|Message: Re: Using Geant4 libraries in Eclipse||Not Logged In (login)|
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I've been able to use Eclipse for Geant4 work, although it perhaps doesn't use the full capabilities of Eclipse (more experienced Eclipse users may want to comment here). It's also Linux-specific, although it should be possible to adapt the method to Windows. What I did was the following:
1) Create a new Standard Make C++ project in your chosen workspace.
2) In the project, create subdirectories include and src, as per a 'standard' Geant4 project.
3) Create a 'standard' Geant4 makefile for the project as per the examples.
4) Create a shell script in the top level project directory called, say, g4eclipsemake, which contains:
#!/bin/sh source <path to your g4 installation or env scripts>/env.sh G4WORKDIR=`pwd` gmake $1
The change in workdir is optional - I just do that to keep everything together
5) in Project->Properties, go to C/C++ Make Project, and change the build command to
(or whatever you named the script) I -think- that's all I did here.
6) You can now try building - hopefully everything works :).
7) To run the application, I used a similar process, create a shell script in the top level project directory called, say, g4eclipserun, containing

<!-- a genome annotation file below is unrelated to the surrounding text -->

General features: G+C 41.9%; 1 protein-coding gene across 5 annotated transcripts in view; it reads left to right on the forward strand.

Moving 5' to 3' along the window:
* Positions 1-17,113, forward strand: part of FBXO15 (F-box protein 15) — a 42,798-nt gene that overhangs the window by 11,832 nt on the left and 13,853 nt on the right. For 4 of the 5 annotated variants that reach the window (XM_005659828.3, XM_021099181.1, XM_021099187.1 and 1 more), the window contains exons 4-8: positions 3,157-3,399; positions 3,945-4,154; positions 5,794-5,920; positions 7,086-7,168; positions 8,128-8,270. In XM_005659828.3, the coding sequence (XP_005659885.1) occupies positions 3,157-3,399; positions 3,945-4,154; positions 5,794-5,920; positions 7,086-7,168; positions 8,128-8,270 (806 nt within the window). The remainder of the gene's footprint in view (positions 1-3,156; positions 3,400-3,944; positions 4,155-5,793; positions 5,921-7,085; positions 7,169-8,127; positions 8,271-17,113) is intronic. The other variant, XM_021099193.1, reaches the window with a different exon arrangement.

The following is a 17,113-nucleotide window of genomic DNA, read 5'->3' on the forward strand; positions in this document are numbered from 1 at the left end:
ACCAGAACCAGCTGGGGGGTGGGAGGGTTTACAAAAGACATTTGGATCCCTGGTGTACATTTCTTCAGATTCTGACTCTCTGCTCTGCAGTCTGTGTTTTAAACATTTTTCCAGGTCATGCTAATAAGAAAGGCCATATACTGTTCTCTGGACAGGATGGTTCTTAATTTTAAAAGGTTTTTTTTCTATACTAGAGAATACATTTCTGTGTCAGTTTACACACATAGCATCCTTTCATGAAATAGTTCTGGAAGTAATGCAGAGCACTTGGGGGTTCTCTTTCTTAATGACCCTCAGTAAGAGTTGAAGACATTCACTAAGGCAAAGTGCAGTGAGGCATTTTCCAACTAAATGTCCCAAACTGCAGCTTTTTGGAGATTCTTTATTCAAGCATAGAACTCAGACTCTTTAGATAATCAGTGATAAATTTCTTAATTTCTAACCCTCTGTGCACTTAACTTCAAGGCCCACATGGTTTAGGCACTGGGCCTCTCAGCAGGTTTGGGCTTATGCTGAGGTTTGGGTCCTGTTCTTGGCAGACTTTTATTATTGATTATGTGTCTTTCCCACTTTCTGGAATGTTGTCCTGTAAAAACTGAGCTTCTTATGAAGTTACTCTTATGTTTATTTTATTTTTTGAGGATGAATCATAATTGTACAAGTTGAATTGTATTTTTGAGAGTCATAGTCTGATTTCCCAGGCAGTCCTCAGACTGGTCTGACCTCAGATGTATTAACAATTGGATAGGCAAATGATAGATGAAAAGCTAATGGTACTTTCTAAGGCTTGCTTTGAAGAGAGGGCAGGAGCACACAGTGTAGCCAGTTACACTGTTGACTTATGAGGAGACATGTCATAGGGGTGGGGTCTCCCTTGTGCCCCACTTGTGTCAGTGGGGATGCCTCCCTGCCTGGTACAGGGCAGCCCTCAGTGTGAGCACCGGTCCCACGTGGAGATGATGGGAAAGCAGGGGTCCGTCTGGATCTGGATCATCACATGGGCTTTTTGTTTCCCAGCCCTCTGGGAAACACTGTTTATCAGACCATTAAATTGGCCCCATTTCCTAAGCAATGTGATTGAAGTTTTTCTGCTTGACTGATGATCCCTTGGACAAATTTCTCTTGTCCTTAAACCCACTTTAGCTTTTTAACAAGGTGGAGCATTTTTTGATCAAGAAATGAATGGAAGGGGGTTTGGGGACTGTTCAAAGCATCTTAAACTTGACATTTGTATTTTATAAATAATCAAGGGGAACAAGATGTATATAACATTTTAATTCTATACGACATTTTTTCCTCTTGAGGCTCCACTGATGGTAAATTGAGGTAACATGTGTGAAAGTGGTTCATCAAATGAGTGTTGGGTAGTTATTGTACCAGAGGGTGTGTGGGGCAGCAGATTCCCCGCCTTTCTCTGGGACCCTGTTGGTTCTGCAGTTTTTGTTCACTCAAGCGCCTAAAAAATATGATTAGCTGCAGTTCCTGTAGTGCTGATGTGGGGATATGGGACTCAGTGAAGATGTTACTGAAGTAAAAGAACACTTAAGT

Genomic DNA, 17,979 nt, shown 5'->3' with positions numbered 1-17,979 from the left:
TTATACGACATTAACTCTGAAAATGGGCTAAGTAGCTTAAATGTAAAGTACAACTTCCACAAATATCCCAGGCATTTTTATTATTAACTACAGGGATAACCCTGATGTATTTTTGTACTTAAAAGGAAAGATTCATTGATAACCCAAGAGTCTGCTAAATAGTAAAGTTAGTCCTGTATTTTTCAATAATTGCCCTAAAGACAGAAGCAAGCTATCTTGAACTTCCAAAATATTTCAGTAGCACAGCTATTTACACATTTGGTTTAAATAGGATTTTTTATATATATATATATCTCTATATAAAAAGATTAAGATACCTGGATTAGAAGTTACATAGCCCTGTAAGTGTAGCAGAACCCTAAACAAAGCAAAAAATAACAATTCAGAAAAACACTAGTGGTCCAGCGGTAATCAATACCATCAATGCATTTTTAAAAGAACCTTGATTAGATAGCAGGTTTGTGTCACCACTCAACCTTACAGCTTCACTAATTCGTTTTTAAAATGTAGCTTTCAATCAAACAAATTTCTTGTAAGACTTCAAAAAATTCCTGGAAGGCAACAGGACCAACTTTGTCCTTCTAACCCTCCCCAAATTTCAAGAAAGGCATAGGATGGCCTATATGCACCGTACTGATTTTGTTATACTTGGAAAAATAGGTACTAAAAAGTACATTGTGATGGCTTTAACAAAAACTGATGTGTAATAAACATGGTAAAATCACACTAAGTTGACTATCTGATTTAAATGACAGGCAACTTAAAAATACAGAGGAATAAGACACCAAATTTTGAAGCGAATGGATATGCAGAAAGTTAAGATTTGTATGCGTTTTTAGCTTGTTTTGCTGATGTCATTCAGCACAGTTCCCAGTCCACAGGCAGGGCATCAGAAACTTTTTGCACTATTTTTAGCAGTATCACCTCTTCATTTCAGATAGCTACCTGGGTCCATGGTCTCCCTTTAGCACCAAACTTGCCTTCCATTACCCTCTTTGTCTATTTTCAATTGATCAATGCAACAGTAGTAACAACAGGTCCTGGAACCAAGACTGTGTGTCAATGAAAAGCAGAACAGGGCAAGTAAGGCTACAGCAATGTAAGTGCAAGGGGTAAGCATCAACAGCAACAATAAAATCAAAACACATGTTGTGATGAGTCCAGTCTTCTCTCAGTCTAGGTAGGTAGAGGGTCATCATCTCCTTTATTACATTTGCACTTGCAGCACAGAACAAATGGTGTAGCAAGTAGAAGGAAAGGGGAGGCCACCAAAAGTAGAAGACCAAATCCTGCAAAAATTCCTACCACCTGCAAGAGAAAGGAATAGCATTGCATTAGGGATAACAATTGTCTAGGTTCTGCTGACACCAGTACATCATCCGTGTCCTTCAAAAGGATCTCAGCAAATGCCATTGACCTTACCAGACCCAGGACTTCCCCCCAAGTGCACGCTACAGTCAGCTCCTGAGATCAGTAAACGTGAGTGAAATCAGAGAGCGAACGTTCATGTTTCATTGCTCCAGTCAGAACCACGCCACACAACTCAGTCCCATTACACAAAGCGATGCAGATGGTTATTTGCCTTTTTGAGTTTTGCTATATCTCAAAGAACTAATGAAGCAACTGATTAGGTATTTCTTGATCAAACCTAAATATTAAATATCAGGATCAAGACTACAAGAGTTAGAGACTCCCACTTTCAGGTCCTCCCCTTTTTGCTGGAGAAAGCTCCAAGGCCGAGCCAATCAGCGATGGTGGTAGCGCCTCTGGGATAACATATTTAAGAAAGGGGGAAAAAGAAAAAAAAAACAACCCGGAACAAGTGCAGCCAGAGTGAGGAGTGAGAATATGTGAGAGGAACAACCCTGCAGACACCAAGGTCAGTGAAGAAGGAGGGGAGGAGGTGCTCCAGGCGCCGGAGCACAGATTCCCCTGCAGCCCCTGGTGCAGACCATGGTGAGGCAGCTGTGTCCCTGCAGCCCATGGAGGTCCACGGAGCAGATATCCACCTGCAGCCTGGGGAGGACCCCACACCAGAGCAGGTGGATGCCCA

#!/bin/sh source <path to your g4 installation or env scripts>/env.sh G4WORKDIR=`pwd` $G4WORKDIR/bin/$G4SYSTEM/<name of your project executable>
As above, the change in workdir is optional.
8) In Run->Run, choose C/C++ Local Application, and in the Main tab change the the C/C++ Application to
(or whatever you named your script)
You can then run, and Eclipse will run your application, even using the Eclipse terminal. Whilst you can interact with your application here, it's not as fully functional as the standard terminal. To get around this, you could use one of the Geant4 graphical UIs such as G4UIXm, or the script above can be modified to:
#!/bin/sh source <path to your g4 installation or env scripts>/env.sh G4WORKDIR=`pwd` xterm $G4WORKDIR/bin/$G4SYSTEM/<name of your project executable>
which will start the executable in a new xterm...
As I said above, this is a bit of a hack - it's nothing more than a wrapper around the Geant4 build system. More experienced Eclipse users may have better ideas...
One nice thing with the above is that by editing the make/run scripts, you can swap between Geant4 versions quite easily by changing which env.sh file gets sourced - although a make clean is necessary first.
Anyway, hope that is of some help :)
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